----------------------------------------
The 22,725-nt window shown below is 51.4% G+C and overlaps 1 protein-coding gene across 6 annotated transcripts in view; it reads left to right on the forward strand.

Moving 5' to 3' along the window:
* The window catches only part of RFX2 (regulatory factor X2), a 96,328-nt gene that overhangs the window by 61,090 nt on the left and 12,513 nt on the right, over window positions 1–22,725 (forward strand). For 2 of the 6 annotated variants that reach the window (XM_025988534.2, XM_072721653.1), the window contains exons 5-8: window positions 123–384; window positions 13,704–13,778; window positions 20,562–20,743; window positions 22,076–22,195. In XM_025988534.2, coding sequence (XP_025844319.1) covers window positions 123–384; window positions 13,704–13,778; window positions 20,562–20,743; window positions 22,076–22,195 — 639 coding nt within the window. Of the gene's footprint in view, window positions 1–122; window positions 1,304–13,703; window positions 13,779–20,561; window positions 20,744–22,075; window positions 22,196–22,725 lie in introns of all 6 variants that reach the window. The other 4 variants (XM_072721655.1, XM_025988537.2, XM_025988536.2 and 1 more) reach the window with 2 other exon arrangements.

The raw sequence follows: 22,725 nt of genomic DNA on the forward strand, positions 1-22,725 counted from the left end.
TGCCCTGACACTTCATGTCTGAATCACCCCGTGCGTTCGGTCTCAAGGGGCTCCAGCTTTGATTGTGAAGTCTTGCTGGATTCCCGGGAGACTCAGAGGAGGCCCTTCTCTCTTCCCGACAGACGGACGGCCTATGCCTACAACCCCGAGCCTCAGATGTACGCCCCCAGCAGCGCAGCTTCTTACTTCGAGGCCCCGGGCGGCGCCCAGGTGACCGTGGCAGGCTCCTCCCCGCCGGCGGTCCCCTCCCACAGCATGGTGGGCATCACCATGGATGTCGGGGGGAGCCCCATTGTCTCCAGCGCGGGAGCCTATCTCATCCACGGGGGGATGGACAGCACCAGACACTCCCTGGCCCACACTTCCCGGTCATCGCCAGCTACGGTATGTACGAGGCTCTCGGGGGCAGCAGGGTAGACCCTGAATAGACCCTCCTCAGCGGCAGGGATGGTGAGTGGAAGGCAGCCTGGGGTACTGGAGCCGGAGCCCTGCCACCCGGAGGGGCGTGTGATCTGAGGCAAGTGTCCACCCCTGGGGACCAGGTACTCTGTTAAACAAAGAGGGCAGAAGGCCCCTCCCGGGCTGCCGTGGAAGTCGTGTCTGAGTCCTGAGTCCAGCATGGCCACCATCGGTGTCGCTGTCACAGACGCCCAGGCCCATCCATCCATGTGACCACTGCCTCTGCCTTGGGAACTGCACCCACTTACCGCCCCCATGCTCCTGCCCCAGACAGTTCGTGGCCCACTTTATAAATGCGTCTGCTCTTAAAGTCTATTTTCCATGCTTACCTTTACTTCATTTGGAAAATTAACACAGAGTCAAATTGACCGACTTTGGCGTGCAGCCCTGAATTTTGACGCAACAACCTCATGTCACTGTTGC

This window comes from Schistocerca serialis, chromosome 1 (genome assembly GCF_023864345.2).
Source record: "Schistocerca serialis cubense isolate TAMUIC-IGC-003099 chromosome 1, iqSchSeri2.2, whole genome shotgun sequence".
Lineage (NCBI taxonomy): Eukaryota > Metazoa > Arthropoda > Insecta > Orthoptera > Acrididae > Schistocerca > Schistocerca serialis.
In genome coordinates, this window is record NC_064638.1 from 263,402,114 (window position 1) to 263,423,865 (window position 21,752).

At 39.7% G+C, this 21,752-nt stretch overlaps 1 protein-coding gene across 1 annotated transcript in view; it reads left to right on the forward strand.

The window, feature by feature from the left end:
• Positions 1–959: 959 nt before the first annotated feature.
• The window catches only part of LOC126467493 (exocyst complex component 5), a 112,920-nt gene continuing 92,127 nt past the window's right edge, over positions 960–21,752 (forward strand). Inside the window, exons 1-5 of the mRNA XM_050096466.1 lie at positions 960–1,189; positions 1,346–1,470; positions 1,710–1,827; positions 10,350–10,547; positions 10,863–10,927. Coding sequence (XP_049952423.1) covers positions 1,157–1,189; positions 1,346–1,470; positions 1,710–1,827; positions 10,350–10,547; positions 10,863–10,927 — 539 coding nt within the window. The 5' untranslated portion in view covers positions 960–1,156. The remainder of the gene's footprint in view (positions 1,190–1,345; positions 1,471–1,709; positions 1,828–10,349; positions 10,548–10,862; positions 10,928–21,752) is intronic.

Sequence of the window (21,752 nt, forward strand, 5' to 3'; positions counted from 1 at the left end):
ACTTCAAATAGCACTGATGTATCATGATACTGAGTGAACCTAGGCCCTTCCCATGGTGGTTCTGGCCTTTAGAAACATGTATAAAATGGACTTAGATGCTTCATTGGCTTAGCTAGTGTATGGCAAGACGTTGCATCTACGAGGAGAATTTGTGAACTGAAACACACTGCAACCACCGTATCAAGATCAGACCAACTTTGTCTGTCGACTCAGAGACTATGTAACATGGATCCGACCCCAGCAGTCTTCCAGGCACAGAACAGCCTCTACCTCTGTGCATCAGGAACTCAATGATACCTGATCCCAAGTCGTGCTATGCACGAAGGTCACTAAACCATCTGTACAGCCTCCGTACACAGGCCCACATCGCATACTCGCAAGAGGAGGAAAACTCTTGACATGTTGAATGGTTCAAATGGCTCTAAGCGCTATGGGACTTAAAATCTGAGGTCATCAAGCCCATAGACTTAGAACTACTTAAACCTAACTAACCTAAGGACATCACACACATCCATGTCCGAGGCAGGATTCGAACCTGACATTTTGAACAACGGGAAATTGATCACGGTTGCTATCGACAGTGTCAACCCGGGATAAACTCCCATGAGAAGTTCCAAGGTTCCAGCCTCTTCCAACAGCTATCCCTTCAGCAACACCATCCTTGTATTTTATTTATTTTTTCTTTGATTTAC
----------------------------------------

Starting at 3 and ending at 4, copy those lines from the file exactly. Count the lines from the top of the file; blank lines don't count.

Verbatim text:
* The window catches only part of RFX2 (regulatory factor X2), a 96,328-nt gene that overhangs the window by 61,090 nt on the left and 12,513 nt on the right, over window positions 1–22,725 (forward strand). For 2 of the 6 annotated variants that reach the window (XM_025988534.2, XM_072721653.1), the window contains exons 5-8: window positions 123–384; window positions 13,704–13,778; window positions 20,562–20,743; window positions 22,076–22,195. In XM_025988534.2, coding sequence (XP_025844319.1) covers window positions 123–384; window positions 13,704–13,778; window positions 20,562–20,743; window positions 22,076–22,195 — 639 coding nt within the window. Of the gene's footprint in view, window positions 1–122; window positions 1,304–13,703; window positions 13,779–20,561; window positions 20,744–22,075; window positions 22,196–22,725 lie in introns of all 6 variants that reach the window. The other 4 variants (XM_072721655.1, XM_025988537.2, XM_025988536.2 and 1 more) reach the window with 2 other exon arrangements.

The raw sequence follows: 22,725 nt of genomic DNA on the forward strand, positions 1-22,725 counted from the left end.